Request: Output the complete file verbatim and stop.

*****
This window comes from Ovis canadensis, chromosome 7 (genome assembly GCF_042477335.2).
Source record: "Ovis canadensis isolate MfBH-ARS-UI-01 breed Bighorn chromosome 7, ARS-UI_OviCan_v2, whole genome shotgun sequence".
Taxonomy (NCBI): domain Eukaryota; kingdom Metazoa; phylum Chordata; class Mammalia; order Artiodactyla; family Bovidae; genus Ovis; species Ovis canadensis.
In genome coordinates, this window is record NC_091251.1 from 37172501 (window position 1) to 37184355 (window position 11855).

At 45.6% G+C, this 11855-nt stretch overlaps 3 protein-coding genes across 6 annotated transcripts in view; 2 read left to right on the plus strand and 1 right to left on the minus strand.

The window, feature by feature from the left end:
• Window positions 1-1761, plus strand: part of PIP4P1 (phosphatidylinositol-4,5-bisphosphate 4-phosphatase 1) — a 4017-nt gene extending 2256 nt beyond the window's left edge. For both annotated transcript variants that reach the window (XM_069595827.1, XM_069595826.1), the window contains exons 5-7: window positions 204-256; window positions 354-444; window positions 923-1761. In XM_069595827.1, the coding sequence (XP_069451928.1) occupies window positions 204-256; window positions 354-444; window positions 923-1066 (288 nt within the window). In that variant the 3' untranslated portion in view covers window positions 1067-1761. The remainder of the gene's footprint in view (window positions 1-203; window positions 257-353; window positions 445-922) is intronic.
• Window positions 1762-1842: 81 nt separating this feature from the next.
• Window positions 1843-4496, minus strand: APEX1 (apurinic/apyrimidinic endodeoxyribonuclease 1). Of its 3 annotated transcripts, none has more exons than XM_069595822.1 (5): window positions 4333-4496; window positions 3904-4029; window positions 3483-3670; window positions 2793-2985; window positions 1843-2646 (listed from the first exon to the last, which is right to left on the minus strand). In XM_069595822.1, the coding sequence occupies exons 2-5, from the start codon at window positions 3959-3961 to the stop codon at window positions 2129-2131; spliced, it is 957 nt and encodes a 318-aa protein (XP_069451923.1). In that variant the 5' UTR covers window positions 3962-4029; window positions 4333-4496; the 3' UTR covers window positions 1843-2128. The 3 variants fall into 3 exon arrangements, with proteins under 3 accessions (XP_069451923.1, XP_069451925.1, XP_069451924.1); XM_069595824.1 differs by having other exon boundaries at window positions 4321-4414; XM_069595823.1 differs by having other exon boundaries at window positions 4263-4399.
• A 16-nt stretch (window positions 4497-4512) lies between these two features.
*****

This window comes from Ovis canadensis, chromosome 7 (genome assembly GCF_042477335.2).
Source record: "Ovis canadensis isolate MfBH-ARS-UI-01 breed Bighorn chromosome 7, ARS-UI_OviCan_v2, whole genome shotgun sequence".
Taxonomy (NCBI): domain Eukaryota; kingdom Metazoa; phylum Chordata; class Mammalia; order Artiodactyla; family Bovidae; genus Ovis; species Ovis canadensis.
In genome coordinates, this window is record NC_091251.1 from 37172501 (window position 1) to 37184355 (window position 11855).

At 45.6% G+C, this 11855-nt stretch overlaps 3 protein-coding genes across 6 annotated transcripts in view; 2 read left to right on the plus strand and 1 right to left on the minus strand.

The window, feature by feature from the left end:
• Window positions 1-1761, plus strand: part of PIP4P1 (phosphatidylinositol-4,5-bisphosphate 4-phosphatase 1) — a 4017-nt gene extending 2256 nt beyond the window's left edge. For both annotated transcript variants that reach the window (XM_069595827.1, XM_069595826.1), the window contains exons 5-7: window positions 204-256; window positions 354-444; window positions 923-1761. In XM_069595827.1, the coding sequence (XP_069451928.1) occupies window positions 204-256; window positions 354-444; window positions 923-1066 (288 nt within the window). In that variant the 3' untranslated portion in view covers window positions 1067-1761. The remainder of the gene's footprint in view (window positions 1-203; window positions 257-353; window positions 445-922) is intronic.
• Window positions 1762-1842: 81 nt separating this feature from the next.
• Window positions 1843-4496, minus strand: APEX1 (apurinic/apyrimidinic endodeoxyribonuclease 1). Of its 3 annotated transcripts, none has more exons than XM_069595822.1 (5): window positions 4333-4496; window positions 3904-4029; window positions 3483-3670; window positions 2793-2985; window positions 1843-2646 (listed from the first exon to the last, which is right to left on the minus strand). In XM_069595822.1, the coding sequence occupies exons 2-5, from the start codon at window positions 3959-3961 to the stop codon at window positions 2129-2131; spliced, it is 957 nt and encodes a 318-aa protein (XP_069451923.1). In that variant the 5' UTR covers window positions 3962-4029; window positions 4333-4496; the 3' UTR covers window positions 1843-2128. The 3 variants fall into 3 exon arrangements, with proteins under 3 accessions (XP_069451923.1, XP_069451925.1, XP_069451924.1); XM_069595824.1 differs by having other exon boundaries at window positions 4321-4414; XM_069595823.1 differs by having other exon boundaries at window positions 4263-4399.
• A 16-nt stretch (window positions 4497-4512) lies between these two features.